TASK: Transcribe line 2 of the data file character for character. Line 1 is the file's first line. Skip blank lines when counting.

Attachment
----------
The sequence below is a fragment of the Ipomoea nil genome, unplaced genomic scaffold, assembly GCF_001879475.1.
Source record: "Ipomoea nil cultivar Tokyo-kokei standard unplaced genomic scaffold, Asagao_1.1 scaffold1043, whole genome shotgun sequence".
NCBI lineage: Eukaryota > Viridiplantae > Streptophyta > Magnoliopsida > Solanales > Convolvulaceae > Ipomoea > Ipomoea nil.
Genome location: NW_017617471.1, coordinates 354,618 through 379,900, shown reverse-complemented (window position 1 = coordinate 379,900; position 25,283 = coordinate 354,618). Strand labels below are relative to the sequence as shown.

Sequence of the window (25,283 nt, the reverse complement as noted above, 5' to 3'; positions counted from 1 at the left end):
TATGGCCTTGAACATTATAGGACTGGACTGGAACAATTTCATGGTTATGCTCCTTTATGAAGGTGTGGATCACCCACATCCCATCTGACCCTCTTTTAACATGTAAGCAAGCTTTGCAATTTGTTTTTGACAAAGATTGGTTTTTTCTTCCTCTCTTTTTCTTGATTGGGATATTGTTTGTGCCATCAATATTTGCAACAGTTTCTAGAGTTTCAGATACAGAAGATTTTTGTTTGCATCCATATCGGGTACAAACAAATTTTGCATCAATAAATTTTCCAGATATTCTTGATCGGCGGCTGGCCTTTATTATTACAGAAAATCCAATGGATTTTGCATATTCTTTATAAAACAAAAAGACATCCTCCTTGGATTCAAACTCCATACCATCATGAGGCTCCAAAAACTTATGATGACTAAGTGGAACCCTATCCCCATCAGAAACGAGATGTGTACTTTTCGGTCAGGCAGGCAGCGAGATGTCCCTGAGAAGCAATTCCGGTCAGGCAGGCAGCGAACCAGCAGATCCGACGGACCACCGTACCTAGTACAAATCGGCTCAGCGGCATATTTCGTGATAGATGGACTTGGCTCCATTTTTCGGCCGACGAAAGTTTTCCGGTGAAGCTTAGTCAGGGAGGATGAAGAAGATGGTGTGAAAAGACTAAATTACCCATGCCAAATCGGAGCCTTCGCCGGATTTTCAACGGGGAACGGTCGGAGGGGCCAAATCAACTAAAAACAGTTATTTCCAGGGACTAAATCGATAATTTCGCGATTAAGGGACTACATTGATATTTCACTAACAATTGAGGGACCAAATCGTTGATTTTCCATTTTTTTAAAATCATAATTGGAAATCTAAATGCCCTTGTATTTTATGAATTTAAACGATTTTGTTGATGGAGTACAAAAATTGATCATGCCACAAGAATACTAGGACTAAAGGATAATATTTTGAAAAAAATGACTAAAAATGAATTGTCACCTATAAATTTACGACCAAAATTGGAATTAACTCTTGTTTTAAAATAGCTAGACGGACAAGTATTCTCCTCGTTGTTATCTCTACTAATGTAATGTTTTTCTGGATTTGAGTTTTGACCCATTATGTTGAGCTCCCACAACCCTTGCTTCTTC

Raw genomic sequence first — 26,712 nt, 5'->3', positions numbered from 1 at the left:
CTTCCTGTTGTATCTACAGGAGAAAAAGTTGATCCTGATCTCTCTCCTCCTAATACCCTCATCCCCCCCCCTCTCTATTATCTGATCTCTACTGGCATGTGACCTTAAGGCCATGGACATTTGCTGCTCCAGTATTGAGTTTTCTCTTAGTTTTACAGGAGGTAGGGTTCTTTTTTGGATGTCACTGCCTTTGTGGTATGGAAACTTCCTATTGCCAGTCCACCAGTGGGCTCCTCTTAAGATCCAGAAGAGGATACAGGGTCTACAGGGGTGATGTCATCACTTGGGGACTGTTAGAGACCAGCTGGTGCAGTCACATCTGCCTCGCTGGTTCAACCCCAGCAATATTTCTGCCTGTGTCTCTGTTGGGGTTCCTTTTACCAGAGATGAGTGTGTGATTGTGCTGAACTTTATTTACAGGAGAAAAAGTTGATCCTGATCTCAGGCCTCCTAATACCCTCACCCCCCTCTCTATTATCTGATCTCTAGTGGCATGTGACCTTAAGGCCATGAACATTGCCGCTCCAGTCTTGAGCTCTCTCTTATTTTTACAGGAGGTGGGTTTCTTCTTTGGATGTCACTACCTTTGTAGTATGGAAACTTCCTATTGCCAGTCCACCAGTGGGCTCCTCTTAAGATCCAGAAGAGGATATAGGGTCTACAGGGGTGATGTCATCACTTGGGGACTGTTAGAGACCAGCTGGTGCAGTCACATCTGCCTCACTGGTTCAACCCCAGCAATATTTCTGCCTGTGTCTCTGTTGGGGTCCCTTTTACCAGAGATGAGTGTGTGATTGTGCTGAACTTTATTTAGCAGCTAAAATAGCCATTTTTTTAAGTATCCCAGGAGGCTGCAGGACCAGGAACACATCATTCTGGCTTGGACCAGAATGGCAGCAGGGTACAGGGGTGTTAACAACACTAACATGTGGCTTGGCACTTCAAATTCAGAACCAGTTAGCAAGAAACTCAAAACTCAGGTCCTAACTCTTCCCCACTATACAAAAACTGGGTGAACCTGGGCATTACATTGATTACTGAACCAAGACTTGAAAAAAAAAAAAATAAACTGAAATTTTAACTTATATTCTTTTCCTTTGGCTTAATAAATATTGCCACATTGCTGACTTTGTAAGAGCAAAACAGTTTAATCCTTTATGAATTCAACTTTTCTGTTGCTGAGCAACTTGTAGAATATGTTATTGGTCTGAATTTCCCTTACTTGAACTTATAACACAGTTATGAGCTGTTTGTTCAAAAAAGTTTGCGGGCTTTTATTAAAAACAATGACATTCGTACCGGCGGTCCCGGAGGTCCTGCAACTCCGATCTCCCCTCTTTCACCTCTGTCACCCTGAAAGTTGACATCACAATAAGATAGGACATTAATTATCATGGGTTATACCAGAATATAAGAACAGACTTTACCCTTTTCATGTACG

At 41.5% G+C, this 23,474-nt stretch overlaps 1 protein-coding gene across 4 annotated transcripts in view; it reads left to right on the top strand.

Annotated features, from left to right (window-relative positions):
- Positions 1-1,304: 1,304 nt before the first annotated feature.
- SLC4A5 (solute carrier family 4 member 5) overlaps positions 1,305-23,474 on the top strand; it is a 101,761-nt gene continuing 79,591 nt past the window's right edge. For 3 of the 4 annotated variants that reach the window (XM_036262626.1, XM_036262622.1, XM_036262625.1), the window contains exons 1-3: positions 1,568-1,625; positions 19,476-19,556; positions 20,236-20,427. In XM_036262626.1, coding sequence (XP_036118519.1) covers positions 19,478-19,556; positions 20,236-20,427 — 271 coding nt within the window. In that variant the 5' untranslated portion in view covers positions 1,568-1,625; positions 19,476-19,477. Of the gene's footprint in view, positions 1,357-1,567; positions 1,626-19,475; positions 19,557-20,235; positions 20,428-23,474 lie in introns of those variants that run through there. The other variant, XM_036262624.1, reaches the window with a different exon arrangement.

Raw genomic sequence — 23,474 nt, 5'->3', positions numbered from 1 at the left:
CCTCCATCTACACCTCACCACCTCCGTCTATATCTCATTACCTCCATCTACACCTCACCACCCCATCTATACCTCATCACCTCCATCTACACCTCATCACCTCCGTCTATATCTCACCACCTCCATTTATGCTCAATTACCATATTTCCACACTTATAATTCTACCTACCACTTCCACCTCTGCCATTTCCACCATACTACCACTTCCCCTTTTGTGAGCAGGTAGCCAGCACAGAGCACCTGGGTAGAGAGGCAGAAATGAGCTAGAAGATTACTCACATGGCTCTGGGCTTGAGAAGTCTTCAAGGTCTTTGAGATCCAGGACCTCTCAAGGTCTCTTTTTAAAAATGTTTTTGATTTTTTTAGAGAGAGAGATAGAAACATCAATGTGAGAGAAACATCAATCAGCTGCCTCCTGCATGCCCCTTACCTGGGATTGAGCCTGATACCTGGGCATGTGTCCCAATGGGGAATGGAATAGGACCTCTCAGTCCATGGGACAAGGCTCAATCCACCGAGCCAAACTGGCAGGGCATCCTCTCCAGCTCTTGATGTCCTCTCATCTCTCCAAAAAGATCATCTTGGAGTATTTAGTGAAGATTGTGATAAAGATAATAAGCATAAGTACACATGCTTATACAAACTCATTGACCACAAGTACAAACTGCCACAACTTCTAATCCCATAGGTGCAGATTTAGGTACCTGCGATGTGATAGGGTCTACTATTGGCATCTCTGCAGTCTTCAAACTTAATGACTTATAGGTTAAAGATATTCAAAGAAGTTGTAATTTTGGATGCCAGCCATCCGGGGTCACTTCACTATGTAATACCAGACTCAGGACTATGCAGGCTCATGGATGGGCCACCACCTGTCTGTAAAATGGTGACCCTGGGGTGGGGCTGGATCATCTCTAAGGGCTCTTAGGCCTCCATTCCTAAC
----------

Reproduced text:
Source record: "Ipomoea nil cultivar Tokyo-kokei standard unplaced genomic scaffold, Asagao_1.1 scaffold1043, whole genome shotgun sequence".